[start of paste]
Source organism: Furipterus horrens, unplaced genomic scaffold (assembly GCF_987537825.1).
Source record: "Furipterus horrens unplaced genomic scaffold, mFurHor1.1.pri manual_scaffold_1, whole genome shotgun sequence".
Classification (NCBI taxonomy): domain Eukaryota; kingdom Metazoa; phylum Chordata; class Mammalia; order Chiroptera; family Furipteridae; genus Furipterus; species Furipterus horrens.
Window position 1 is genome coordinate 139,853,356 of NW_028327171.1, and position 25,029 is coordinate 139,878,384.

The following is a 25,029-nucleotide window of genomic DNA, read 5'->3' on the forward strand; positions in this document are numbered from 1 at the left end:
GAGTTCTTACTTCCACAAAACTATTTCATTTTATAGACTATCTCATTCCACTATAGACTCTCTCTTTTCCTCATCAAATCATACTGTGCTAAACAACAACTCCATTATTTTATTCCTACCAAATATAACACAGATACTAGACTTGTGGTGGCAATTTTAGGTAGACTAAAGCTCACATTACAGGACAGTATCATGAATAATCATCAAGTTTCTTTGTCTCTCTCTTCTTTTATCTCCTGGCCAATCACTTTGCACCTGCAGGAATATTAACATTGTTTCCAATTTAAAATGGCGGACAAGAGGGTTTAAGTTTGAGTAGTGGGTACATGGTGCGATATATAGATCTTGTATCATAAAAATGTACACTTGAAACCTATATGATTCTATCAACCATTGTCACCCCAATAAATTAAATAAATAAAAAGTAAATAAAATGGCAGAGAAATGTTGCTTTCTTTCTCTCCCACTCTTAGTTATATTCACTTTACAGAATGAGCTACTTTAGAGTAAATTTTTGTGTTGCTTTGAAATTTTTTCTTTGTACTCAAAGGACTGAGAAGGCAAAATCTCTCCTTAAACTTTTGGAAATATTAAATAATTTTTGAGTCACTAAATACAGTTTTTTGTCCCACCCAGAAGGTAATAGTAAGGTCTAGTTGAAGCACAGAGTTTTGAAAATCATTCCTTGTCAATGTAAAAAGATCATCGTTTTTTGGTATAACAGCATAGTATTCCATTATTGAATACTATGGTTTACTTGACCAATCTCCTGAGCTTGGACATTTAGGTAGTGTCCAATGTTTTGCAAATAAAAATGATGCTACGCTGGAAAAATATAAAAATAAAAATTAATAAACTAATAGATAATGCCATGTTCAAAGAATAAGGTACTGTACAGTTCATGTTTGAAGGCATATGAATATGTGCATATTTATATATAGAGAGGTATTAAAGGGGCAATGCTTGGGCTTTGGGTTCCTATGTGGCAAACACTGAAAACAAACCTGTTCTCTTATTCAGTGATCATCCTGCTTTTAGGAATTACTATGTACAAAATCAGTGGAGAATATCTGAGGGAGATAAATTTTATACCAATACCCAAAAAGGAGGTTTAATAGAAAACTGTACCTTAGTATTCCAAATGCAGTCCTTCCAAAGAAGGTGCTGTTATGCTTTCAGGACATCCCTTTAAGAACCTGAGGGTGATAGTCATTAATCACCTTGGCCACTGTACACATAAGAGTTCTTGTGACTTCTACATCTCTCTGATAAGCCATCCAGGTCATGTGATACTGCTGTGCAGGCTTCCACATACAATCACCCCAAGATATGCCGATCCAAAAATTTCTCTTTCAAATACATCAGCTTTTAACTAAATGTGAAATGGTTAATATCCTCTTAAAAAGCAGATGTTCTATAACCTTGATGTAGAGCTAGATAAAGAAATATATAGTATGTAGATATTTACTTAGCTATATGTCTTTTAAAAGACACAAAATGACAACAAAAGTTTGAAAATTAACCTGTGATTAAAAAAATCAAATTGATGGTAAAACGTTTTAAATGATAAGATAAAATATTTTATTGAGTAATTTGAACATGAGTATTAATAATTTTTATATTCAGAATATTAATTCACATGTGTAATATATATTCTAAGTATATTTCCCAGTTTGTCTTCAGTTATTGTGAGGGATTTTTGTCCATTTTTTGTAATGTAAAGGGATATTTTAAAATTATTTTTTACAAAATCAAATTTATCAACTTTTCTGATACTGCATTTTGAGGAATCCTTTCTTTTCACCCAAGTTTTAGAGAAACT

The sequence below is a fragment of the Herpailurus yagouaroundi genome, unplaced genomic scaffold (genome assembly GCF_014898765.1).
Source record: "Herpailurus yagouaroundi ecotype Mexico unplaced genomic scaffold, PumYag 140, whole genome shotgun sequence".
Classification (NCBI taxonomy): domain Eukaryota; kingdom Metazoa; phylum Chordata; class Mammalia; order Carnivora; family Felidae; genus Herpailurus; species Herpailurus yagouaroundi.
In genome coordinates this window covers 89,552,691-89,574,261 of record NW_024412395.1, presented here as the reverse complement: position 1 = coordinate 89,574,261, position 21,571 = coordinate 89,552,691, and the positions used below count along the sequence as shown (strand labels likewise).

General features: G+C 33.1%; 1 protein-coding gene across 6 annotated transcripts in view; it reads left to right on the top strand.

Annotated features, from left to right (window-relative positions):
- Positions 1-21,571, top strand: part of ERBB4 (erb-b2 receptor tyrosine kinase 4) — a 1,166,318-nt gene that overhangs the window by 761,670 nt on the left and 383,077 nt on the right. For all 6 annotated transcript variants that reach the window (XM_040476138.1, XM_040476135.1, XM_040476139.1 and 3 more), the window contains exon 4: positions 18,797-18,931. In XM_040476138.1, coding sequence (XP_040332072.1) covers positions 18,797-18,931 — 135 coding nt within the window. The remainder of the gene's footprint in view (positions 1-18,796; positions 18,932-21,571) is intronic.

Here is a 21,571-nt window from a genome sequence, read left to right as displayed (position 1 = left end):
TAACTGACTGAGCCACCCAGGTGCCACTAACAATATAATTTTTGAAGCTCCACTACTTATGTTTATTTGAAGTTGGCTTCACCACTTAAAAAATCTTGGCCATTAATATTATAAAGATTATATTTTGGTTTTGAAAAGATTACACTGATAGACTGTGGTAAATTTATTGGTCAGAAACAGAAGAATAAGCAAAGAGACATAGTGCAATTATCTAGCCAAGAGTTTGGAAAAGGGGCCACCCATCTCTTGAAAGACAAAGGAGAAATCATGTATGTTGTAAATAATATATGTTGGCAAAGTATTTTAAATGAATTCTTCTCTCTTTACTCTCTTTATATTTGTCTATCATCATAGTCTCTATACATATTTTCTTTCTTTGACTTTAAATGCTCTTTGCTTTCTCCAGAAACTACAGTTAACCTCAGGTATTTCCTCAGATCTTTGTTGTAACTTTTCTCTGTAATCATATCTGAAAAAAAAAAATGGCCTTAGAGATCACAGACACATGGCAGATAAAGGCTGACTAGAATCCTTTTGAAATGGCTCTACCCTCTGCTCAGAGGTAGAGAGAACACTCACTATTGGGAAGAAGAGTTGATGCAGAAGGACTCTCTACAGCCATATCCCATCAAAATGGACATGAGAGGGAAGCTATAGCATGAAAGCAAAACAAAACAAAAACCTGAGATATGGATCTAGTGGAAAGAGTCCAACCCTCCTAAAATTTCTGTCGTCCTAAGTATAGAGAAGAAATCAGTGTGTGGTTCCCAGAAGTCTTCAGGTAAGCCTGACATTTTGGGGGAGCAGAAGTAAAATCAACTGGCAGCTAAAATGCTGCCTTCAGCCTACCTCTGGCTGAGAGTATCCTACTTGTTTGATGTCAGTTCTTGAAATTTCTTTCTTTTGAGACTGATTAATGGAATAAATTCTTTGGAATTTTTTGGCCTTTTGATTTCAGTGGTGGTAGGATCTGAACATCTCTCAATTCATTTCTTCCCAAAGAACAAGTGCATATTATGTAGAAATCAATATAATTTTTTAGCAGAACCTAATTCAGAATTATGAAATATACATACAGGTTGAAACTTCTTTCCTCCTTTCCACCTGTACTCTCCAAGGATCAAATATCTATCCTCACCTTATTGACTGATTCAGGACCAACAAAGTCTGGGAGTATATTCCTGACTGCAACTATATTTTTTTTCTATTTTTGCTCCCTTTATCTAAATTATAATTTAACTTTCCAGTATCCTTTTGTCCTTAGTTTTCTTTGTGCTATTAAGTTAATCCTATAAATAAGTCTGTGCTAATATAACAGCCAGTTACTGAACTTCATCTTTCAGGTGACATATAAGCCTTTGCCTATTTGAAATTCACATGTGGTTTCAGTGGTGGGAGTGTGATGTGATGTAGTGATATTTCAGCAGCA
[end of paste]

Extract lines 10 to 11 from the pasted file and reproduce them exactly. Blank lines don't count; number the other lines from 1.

In genome coordinates this window covers 89,552,691-89,574,261 of record NW_024412395.1, presented here as the reverse complement: position 1 = coordinate 89,574,261, position 21,571 = coordinate 89,552,691, and the positions used below count along the sequence as shown (strand labels likewise).

General features: G+C 33.1%; 1 protein-coding gene across 6 annotated transcripts in view; it reads left to right on the top strand.